The reason this video is worth watching is not just that you get to learn how to sharpen your bits, although that’s an essential metalworker’s skill. Where [This Old Tony]’s video shines is by explaining why a drill bit is shaped the way it is, which he does by fabricating a rudimentary twist drill bit from scratch. Seeing how the flutes and the web are formed and how all the different angles interact to cut material and transport the swarf away is fascinating. And as a bonus, knowing what the angles do allows you to customize a grind for a special job.
[This Old Tony] may be just a guy messing around in his shop, but he’s got a wealth of machine shop knowledge and we always look forward to seeing what he’s working on, whether it’s a homemade fly cutter or a full-blown CNC machine.
Continue reading “Sharpening Drills Bits The Hard Way”
Wood may seem like a soft, weak material if you’re used to working with steel, but to do good work, you’ll quickly learn you need your tools sharp. Buying and maintaining a good set of tools can be expensive for the home gamer, so [shopbuilt] put together an Instructable on how to sharpen your woodworking tools on a budget.
The trick is to use sandpaper. It’s a good quality abrasive material and is readily available. You’ll want a selection of different grits – low grits to get started, higher grits when finishing. The reason this is cheaper is that you can get a selection of 5-10 different sandpapers for under $20. Getting even a couple of decent sharpening stones wouldn’t be possible at that price. In the long run, they’ll last longer but this is a budget option we’re talking about.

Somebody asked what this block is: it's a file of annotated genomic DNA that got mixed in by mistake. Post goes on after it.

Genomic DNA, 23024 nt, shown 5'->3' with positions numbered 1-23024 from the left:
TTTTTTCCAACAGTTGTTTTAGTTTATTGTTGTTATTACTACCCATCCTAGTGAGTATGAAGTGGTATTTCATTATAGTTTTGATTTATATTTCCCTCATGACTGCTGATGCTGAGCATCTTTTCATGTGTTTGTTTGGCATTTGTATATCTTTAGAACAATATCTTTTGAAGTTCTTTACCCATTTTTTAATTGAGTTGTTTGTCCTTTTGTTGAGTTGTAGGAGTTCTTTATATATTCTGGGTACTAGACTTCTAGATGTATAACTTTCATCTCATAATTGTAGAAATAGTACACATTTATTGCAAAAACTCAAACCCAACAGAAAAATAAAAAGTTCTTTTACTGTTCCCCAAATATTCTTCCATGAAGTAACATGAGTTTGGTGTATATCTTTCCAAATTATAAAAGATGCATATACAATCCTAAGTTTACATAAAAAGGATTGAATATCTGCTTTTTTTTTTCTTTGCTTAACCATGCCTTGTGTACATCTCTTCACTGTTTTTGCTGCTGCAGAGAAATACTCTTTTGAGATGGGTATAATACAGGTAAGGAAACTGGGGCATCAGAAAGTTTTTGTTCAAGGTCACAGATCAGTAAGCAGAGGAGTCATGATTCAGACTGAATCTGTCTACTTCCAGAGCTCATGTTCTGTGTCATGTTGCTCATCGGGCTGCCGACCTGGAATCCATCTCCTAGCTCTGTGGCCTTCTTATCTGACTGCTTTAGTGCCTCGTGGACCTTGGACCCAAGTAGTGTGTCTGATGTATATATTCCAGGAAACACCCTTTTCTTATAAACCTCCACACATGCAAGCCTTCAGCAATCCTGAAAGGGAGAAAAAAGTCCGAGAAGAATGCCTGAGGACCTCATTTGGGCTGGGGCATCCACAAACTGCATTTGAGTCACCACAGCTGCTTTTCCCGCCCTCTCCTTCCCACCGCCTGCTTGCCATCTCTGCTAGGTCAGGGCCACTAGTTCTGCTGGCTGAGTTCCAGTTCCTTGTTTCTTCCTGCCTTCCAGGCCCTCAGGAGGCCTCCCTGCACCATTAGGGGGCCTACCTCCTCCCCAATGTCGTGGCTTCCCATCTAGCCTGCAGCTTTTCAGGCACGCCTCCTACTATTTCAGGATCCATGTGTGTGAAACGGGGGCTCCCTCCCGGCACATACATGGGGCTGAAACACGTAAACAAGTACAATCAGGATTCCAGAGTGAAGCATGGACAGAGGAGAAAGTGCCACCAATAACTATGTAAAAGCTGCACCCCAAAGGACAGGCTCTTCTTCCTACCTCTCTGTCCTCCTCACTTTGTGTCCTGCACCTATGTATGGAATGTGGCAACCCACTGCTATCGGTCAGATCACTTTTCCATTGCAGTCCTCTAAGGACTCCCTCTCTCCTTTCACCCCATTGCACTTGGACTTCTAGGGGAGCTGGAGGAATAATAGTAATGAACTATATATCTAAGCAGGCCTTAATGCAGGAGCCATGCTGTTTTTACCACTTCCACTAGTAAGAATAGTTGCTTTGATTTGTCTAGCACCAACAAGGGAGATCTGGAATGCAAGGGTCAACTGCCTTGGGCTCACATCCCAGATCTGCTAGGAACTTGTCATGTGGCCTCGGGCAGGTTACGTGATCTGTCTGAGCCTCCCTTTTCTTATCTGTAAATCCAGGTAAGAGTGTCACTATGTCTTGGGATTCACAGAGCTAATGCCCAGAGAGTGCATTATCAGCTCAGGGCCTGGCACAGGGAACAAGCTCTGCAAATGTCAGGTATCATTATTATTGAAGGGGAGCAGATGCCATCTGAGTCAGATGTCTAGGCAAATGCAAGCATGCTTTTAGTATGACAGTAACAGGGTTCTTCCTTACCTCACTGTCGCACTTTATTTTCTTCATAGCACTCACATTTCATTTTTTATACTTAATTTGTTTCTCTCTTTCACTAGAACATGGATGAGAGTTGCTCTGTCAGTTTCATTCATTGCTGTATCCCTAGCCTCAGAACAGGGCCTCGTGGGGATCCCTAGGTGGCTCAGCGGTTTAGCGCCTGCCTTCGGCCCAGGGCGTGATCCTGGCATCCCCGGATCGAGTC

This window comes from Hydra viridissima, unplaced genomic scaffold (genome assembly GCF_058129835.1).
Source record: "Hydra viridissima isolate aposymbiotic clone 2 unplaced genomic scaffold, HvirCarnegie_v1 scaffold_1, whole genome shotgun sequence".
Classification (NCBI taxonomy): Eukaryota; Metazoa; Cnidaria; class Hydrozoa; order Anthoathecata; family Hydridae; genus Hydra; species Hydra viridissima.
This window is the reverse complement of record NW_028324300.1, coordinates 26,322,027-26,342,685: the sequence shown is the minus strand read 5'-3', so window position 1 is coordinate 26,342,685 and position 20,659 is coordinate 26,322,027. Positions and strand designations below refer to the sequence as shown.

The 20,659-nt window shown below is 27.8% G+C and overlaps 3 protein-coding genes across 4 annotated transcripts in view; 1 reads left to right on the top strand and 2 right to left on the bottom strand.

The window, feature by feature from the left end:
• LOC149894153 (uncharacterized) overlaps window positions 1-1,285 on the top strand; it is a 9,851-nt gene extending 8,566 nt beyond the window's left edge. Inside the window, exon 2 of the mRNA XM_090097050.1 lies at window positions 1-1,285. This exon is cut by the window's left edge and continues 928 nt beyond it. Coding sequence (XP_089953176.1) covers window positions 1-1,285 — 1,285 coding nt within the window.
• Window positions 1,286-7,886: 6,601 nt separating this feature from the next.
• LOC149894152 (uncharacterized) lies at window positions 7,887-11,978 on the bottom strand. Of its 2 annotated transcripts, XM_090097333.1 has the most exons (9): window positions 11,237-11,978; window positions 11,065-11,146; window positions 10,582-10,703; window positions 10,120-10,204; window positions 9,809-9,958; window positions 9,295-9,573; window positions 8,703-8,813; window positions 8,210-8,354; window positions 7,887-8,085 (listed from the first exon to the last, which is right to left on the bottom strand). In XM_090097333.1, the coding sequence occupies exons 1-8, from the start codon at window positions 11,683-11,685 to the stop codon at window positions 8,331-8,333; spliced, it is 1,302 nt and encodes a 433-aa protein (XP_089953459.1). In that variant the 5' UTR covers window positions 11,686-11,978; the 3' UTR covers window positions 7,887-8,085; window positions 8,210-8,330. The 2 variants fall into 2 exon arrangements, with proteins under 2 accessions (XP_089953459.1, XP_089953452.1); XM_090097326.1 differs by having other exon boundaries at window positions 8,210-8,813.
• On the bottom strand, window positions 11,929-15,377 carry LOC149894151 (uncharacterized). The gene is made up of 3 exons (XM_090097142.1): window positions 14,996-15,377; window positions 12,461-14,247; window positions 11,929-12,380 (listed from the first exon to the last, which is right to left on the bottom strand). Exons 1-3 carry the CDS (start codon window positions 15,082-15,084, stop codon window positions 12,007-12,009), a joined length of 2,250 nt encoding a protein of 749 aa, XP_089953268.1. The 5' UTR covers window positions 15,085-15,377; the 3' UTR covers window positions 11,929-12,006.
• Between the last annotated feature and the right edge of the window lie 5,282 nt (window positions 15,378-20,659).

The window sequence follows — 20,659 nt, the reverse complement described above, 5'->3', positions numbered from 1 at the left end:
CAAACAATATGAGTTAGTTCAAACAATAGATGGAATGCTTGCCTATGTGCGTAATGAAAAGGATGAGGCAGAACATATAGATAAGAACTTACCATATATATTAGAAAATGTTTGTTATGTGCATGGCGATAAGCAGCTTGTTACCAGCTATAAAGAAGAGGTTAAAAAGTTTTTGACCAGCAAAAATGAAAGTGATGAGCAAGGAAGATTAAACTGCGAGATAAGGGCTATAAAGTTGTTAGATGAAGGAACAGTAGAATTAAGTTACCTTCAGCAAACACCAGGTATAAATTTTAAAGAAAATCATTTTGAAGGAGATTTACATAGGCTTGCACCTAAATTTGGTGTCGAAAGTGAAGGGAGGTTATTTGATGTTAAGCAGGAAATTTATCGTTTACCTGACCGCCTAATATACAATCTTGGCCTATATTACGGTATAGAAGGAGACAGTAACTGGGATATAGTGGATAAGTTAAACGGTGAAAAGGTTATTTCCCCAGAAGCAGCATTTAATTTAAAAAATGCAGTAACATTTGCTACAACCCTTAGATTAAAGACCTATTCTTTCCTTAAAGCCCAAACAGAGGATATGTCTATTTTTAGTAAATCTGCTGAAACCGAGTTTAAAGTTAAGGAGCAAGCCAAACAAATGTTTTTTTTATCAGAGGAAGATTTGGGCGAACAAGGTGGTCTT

Obviously you can’t just sharpen something with sandpaper – [shopbuilt] suggests mounting the paper to the flattest surface you can find. The use of a tempered glass panel from a fridge shelf is, in our mind, an inspired choice here. 3D printer enthusiasts have been using similar techniques for heated beds for the best part of a decade now.
We love woodworking here at Hackaday, so get your feet wet with these woodworking basics for the hardware hacker.
When sharpening a knife, it is critical to have the knife at the right angle. A knife jig handles this for you, letting you focus on getting the edge right. You could just buy one, but where’s the fun in that? [origamimavin] decided to make his own adjustable knife jig using bits he bought from the hardware store for $27, and which you might have in your junk pile. Fortunately for us, he’s written up the process in excellent detail, explaining the how and why of each step.
He used a couple of tools that you might not have lying around (a bandsaw and a belt sander), but these could be easily replaced with their manual cousins, or your local hackerspace will doubtless provide you access to them. Either way, it’s a simple build which could help your knives keep their clean, sharp edge for years to come.